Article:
Netcott’s Meadow, Nailsea

Coronation Meadow

A statement from Plantlife 

Netcott’s Meadow near Nailsea is one of the very best meadows in Avon. It is a vibrant damp meadow with a wide variety of wildflowers, including green-winged and southern marsh orchids. In the summer it is ablaze with colour, not just from wild flowers but also from the twelve species of butterfly which frequent the meadow, along with bees, damselflies, dragonflies, birds, amphibians, reptiles and mammals; a vital refuge for wildlife in an area under pressure for new development.

Netcott’s Meadow contains such a wide variety of plant species typical of the area that seed-rich green hay from the meadow has been used to restore nearly 20 acres of new meadows at two sites nearby: Moorend Spout, Nailsea and Great Folly Mead, Stowey. Using seed collected at Netcott’s, local volunteers have also grown and planted out over 1,000 plug plants in the new meadows, helping to transform them into thriving wildflower meadows for the people and wildlife of Avon.

Great progress has been made in recent years, through this project and many other initiatives, to protect and improve many wildflower meadows. Yet they are under constant threat; many meadows, including Netcott’s, have little protection by law and their maintenance depends on the goodwill of the landowner. 

The new owners of Netcott’s Meadow have a unique opportunity to play their part in protecting our national heritage for the benefit of future generations. We very much hope they will seize it with both hands.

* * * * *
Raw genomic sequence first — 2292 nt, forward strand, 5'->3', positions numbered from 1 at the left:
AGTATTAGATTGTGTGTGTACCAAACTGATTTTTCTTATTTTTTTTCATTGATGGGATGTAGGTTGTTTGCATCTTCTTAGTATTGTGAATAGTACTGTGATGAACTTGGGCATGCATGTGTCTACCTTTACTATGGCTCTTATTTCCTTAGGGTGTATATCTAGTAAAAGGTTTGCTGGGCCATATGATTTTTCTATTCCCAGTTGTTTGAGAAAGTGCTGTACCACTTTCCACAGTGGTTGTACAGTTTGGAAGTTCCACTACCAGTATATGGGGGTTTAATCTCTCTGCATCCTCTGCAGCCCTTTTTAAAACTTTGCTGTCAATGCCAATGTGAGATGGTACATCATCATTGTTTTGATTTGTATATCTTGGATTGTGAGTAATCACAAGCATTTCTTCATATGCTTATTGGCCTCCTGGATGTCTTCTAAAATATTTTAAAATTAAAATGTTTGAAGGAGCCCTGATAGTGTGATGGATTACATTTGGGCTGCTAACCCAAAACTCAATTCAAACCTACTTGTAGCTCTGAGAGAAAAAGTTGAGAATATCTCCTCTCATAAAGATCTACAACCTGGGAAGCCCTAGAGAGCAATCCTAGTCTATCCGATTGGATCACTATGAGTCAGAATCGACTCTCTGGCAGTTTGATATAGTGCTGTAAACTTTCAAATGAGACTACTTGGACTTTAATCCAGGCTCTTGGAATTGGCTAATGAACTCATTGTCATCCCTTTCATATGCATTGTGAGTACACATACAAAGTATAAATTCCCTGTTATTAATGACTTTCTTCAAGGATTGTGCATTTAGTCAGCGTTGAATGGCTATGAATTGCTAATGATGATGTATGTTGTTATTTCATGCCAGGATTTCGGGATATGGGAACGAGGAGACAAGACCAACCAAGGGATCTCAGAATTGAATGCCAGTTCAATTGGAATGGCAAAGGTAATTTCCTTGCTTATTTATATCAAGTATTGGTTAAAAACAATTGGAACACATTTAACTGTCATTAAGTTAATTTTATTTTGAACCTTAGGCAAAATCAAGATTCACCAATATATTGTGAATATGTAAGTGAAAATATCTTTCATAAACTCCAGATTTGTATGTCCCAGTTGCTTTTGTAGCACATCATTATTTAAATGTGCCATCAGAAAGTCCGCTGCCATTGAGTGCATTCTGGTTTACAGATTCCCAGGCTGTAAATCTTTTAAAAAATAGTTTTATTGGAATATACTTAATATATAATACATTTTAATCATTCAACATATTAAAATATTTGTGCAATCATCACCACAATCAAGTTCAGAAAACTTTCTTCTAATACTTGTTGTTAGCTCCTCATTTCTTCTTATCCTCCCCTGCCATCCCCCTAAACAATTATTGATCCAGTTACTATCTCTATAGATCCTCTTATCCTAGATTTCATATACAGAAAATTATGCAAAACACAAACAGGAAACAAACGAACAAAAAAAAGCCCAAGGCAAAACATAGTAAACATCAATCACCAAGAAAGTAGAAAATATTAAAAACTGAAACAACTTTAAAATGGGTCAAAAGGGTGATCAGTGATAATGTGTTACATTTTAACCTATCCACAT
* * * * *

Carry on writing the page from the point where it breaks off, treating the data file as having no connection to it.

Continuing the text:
July 2017

A statement from Avon Wildlife Trust can be read here

Recipient Meadows

Species to spot

  • Green-winged orchid

    Best time to see: May

    The jester-like motley of its green and purple flowers gives this orchid its scientific name: morio, meaning 'fool'. It can sometimes be confused with the early-purple orchid but does not have spots on its leaves.

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  • Southern marsh orchid

    Best time to see: June - July

    Also known as the 'leopard marsh orchid', this wild flower is fairly common in mainland Europe but - apart from local areas of southern England - less so over here. Image © Plantlife

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  • Yellow rattle

    Best time to see: May - Sept.

    A semi-parasitic flower, that feeds off nutrients in nearby grass roots. In doing so it helps restrict the vigorous grasses, allowing more delicate wildflowers to emerge. Its 'rattle' is from tiny seeds in their pods.

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  • Common knapweed

    Best time to see: June - Sept

    A thistle-like plant also known as 'black knapweed', although its flowers are actually bright pink. It is a popular source of nectar for the Red Admiral, Meadow Brown, Peacock, Painted Lady and many other butterflies.

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